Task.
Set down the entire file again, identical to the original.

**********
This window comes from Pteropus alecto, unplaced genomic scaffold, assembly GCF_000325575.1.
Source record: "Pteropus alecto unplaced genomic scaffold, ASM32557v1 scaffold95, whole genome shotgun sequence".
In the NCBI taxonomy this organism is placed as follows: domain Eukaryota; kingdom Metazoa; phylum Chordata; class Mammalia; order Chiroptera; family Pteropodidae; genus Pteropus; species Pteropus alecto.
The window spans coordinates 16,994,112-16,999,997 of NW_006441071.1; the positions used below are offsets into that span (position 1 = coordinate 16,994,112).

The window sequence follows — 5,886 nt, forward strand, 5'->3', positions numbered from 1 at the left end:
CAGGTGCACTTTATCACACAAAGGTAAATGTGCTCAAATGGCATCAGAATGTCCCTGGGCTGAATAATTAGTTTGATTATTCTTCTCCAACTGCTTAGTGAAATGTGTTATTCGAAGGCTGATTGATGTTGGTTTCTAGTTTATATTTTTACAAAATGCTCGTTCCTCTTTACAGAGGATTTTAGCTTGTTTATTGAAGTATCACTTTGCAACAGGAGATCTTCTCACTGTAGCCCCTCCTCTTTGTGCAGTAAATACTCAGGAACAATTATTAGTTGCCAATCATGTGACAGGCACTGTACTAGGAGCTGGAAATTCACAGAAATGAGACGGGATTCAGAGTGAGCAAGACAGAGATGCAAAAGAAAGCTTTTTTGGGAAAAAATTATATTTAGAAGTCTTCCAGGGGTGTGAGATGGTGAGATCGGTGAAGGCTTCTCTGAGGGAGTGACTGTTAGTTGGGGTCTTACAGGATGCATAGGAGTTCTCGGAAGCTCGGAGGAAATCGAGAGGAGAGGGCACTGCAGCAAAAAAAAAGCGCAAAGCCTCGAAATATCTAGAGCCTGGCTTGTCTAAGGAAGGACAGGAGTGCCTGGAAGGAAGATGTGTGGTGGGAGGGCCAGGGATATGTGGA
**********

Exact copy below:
This window comes from Pteropus alecto, unplaced genomic scaffold, assembly GCF_000325575.1.
Source record: "Pteropus alecto unplaced genomic scaffold, ASM32557v1 scaffold95, whole genome shotgun sequence".
In the NCBI taxonomy this organism is placed as follows: domain Eukaryota; kingdom Metazoa; phylum Chordata; class Mammalia; order Chiroptera; family Pteropodidae; genus Pteropus; species Pteropus alecto.
The window spans coordinates 16,994,112-16,999,997 of NW_006441071.1; the positions used below are offsets into that span (position 1 = coordinate 16,994,112).

The window sequence follows — 5,886 nt, forward strand, 5'->3', positions numbered from 1 at the left end:
CAGGTGCACTTTATCACACAAAGGTAAATGTGCTCAAATGGCATCAGAATGTCCCTGGGCTGAATAATTAGTTTGATTATTCTTCTCCAACTGCTTAGTGAAATGTGTTATTCGAAGGCTGATTGATGTTGGTTTCTAGTTTATATTTTTACAAAATGCTCGTTCCTCTTTACAGAGGATTTTAGCTTGTTTATTGAAGTATCACTTTGCAACAGGAGATCTTCTCACTGTAGCCCCTCCTCTTTGTGCAGTAAATACTCAGGAACAATTATTAGTTGCCAATCATGTGACAGGCACTGTACTAGGAGCTGGAAATTCACAGAAATGAGACGGGATTCAGAGTGAGCAAGACAGAGATGCAAAAGAAAGCTTTTTTGGGAAAAAATTATATTTAGAAGTCTTCCAGGGGTGTGAGATGGTGAGATCGGTGAAGGCTTCTCTGAGGGAGTGACTGTTAGTTGGGGTCTTACAGGATGCATAGGAGTTCTCGGAAGCTCGGAGGAAATCGAGAGGAGAGGGCACTGCAGCAAAAAAAAAGCGCAAAGCCTCGAAATATCTAGAGCCTGGCTTGTCTAAGGAAGGACAGGAGTGCCTGGAAGGAAGATGTGTGGTGGGAGGGCCAGGGATATGTGGA